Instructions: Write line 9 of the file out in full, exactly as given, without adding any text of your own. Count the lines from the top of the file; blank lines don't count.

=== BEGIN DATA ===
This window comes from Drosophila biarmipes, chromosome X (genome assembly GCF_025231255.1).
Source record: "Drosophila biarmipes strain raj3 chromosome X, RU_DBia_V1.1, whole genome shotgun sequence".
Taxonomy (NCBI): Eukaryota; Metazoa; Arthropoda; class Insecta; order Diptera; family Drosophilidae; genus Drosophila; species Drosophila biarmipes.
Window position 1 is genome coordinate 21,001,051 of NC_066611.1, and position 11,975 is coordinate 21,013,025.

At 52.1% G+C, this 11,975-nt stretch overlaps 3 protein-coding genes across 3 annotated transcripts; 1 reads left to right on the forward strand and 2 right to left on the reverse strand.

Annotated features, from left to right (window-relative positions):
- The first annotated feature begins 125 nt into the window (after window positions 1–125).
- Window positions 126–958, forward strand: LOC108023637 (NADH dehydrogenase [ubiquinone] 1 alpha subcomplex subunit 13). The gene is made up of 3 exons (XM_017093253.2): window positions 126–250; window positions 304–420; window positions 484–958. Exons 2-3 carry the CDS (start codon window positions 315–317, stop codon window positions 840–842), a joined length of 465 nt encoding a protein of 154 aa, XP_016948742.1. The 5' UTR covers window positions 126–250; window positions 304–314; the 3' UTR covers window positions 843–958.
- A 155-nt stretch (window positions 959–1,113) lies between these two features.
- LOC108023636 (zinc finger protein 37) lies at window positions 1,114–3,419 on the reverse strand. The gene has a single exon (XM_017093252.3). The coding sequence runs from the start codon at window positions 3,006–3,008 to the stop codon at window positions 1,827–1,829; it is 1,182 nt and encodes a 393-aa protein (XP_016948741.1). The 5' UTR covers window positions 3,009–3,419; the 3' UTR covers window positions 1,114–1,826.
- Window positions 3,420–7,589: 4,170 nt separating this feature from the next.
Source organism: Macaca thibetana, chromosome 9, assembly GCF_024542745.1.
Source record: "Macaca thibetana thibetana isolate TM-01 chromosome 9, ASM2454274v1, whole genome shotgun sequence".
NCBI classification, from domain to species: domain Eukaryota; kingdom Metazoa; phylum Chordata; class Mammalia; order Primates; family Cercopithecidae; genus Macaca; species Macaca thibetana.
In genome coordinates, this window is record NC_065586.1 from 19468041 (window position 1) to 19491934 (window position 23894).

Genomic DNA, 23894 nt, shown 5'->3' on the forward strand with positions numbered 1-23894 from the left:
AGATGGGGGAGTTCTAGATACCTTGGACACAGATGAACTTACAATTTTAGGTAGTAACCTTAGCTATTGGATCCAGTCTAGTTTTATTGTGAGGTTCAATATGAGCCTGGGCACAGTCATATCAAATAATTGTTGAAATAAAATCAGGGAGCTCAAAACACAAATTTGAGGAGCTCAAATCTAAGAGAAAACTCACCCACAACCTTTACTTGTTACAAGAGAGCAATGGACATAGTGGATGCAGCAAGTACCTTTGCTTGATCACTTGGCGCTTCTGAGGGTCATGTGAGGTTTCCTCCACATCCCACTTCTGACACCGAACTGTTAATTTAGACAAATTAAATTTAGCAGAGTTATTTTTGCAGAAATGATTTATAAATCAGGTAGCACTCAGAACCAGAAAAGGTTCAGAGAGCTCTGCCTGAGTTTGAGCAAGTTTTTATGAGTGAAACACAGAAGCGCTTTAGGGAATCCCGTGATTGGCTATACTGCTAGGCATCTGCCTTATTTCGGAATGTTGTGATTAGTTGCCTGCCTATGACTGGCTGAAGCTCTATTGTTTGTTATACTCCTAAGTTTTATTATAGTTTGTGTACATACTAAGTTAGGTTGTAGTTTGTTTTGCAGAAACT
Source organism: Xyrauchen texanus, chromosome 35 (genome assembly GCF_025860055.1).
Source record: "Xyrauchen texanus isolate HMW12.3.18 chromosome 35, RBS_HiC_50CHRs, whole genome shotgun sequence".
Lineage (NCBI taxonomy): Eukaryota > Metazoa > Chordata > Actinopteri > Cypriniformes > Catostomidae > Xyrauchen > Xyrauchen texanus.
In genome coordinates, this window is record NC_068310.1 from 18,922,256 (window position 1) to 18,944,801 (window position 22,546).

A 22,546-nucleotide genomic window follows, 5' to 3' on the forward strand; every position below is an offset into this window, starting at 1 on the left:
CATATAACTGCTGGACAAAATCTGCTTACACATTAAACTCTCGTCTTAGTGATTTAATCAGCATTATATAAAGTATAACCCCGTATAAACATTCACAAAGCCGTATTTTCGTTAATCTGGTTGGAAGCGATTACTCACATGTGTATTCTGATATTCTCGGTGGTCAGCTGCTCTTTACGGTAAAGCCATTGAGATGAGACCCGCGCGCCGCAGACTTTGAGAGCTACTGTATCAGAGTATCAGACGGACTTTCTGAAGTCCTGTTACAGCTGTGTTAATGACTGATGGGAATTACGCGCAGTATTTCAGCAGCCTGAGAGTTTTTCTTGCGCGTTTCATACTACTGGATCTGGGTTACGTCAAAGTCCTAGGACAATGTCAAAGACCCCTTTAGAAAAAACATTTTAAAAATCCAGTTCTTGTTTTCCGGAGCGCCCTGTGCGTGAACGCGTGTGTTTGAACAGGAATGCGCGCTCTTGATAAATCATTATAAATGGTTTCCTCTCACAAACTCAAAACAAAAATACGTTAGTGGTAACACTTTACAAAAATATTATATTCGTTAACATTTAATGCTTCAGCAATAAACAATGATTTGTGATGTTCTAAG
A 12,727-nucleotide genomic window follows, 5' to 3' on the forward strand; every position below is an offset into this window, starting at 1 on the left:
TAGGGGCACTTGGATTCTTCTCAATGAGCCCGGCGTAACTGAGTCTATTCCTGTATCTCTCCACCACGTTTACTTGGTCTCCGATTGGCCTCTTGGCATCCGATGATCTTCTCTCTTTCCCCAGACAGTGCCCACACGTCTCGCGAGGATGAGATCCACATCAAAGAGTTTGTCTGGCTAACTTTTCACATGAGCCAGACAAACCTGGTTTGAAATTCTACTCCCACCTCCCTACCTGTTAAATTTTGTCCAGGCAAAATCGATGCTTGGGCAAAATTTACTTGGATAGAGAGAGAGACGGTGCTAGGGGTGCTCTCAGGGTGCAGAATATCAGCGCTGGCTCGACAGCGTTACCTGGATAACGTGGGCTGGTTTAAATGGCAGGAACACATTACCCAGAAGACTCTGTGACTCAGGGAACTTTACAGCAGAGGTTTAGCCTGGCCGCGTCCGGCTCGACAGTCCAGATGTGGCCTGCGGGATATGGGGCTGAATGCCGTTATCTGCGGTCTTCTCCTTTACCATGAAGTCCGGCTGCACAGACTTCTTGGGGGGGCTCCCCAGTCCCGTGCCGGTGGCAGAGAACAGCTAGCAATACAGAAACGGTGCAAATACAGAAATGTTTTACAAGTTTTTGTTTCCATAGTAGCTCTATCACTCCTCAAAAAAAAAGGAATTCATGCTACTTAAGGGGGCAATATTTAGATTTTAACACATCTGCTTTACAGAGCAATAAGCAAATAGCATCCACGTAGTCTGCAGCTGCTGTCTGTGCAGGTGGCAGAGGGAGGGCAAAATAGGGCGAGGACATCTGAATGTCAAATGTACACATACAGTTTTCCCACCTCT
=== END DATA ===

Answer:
- A 155-nt stretch (window positions 959–1,113) lies between these two features.